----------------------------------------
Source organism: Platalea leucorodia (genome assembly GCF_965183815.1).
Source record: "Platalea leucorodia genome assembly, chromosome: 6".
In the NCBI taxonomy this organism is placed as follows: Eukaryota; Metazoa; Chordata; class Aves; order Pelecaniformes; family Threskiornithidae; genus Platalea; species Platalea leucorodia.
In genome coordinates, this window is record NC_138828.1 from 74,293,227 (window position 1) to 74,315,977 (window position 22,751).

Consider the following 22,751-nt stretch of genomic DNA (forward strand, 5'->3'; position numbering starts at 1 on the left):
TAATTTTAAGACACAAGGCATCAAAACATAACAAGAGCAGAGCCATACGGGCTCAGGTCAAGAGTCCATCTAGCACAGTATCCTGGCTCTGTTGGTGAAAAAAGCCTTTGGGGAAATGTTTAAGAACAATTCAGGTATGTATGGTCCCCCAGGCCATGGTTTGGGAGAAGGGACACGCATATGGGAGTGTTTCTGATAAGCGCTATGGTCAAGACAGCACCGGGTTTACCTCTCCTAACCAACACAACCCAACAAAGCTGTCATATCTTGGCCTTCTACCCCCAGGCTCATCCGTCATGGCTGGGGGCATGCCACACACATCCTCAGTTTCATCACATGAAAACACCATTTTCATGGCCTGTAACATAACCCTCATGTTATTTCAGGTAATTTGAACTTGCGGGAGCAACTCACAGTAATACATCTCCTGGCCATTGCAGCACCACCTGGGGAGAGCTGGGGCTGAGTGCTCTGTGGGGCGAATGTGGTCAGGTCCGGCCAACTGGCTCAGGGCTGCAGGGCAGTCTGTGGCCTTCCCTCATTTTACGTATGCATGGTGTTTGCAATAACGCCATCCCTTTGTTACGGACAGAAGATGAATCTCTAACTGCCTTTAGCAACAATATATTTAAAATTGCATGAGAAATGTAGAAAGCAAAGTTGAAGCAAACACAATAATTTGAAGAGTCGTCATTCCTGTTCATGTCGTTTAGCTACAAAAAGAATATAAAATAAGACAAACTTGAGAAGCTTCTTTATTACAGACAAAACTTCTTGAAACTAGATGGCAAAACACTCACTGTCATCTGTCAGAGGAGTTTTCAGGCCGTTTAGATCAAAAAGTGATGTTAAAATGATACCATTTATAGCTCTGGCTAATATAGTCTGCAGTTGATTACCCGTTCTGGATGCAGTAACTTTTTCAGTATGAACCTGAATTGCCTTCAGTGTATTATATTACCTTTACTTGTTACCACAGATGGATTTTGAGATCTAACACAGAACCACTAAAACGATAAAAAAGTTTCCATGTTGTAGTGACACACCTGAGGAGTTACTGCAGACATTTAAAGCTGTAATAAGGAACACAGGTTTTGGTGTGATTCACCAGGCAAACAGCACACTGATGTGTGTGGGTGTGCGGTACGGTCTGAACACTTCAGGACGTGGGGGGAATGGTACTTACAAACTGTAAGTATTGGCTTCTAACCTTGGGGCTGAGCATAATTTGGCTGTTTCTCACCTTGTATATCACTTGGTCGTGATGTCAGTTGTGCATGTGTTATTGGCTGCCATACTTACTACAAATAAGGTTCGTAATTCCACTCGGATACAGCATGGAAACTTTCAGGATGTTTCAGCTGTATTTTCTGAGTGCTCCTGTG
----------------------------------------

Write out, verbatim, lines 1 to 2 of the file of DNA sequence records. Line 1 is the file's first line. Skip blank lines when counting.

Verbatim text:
Source organism: Platalea leucorodia (genome assembly GCF_965183815.1).
Source record: "Platalea leucorodia genome assembly, chromosome: 6".